The rights to education
Malala is the youngest Nobel Peace Prize winner to date
Malala grows up in Mingora, a town in northern Pakistan. Although girls don't usually go to secondary school in her culture, she does. Her father Ziauddin runs the school, going against tradition.
Girls are banned from school
When the country falls under the control of the Taliban in 2007, life becomes grim. Televisions and CDs are banned, women can no longer visit bazaars and girls cannot go to school. In 2008, 150 schools are blown up. Malala is angry and indignant: “My friends and I don’t understand what is so wrong about going to school. My father says that the Taliban are afraid of pens.”
During a peace march organized by her school Malala defends her right to education. She then appears on a BBC Urdu chat talk show. Malala: "I was really excited, because I knew that everyone in Pakistan could hear me, but that’s why I said: How dare the Taliban take away my basic right to education?" She then starts writing a blog for the BBC under a pseudonym. This gave many people hope.
Attacked for going to school
Thanks to her courageous blog and her voicing out for education, Malala is nominated for the International Children’s Peace Prize in 2011. Her nomination makes her a symbol of education for girls. She is invited to speak in many places and received the lots of attention. On October 9th 2012 the Taliban attack and the fourteen year old Malala makes headlines worldwide.
To stop or continue
Malala and her family are taken to the United Kingdom, where she makes an amazing recovery from the attack on her life. In 2013, she receives the International Children’s Peace Prize in The Hague and is given a standing ovation. She feels acknowledged: “After the attack, I only had one option: stop or continue my mission. And I decided to continue. That’s the only way I can see it; even death supports my mission and I mustn’t be afraid anymore.”
A sign of hope
Malala is a sign of hope and a role model, particularly for girls. On her 16th birthday, she gives a passionate speech to the United Nations. She is heaped with awards and in 2014 she receives the ultimate honour, the Nobel Peace Prize.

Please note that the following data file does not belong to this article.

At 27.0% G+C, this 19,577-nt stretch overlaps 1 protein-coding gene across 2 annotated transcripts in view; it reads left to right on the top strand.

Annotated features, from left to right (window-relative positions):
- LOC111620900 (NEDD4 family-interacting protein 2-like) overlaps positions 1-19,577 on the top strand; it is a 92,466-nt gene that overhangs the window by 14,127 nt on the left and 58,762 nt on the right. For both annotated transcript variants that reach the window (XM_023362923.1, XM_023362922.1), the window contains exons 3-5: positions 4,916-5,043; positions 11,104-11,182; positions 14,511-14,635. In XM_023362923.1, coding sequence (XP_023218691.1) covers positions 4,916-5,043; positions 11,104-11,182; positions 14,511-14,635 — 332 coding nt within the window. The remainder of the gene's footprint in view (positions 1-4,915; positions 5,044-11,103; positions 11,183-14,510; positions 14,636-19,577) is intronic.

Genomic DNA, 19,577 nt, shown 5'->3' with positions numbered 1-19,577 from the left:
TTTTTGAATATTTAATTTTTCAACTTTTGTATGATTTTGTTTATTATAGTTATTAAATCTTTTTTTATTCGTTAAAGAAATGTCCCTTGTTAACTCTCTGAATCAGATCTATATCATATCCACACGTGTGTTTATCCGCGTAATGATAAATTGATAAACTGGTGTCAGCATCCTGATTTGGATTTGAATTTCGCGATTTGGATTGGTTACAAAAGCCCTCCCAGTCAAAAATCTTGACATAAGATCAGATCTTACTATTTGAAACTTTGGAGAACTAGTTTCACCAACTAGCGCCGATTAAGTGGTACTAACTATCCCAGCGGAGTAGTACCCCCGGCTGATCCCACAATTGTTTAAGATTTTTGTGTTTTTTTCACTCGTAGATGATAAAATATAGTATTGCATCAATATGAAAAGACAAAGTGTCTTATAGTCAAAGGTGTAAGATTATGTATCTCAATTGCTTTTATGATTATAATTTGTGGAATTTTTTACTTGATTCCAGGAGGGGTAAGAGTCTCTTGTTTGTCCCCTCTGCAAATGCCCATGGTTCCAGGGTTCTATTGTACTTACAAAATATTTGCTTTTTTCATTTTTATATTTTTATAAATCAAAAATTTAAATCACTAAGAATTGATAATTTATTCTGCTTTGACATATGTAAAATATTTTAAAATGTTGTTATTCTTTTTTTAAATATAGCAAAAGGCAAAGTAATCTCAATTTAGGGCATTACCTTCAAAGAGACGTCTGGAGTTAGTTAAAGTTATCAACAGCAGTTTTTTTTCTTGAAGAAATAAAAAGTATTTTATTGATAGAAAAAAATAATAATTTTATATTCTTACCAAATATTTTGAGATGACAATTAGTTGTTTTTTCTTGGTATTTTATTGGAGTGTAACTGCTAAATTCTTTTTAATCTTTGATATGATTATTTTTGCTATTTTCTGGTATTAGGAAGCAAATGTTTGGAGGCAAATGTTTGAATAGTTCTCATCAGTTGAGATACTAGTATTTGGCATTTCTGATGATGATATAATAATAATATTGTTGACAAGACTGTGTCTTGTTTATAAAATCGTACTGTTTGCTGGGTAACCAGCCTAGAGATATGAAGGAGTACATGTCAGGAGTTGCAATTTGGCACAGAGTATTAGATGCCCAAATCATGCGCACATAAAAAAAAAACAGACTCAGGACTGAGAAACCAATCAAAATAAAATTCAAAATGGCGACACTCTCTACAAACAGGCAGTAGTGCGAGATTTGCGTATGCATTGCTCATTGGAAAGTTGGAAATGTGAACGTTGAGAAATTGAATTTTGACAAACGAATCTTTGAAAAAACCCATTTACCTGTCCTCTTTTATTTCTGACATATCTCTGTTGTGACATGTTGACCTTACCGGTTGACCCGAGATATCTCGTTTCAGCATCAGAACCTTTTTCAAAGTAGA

“One child, one teacher, one book and one pen can change the world.”
Supported by the KidsRights Care and Study Fund, Malala is getting ready to attend university. Malala has a strong drive to study.
Following the attack, Malala becomes a famous advocate for the rights of children, and particularly, for girls to be able to go school. In 2013, Malala and her father set up the Malala Fund. The aim of the Malala fund is to provide education for all children around the world. KidsRights supports Malala and her family to secure education or girls in Pakistan.
With the help of the International Children's Peace Prize Project Fund, five projects have been initiated in Pakistan aimed at girls education. This concerns nearly 7,500 children. Two of these projects were launched in close consultation with Malala and her family. 50 girls are being taught at a newly established evening school. After two years, the girls can continue their studies at a university or even become teachers themselves. When there are more female teachers, more girls can go to school.
“I want to live in a world where education is valued in every corner of the globe because no one is excluded from it.”
Malala is a founding member of The KidsRights Youngsters; a unique youth-led advocacy and awareness raising platform of the International Children’s Peace Prize winners, that aims to realise children’s rights, as outlined in the Convention on the Rights of the Child. As leading young changemakers, they act locally, speak out to world leaders, influence policy, and engage children and youth worldwide.
Malala, the youngest Nobel Peace Prize winner to date
Malala is a role model for all young changemakers around the globe. As a strong education activist, she accepted the Nobel Peace Prize on 10 December, 2014 with KidsRights’ long-time partner, children's rights and education advocate Kailash Satyarthi.
Malala supporting the 2016 International Children’s Peace Prize nominees
In 2016, a record number of 120 nominated children were in contention for the International Children’s Peace Prize; their stories were boosted by KidsRights through social media, celebrating the power of children in every corner of the world.
Malala: “I strongly encourage everyone to read the stories of the brave children who are nominated for the International Children's Peace Prize 2016. They are proof that bravery and courage are not dependent on age. They demonstrate that anyone can act against violations of children’s rights and become a changemaker. They give us hope that change can happen.”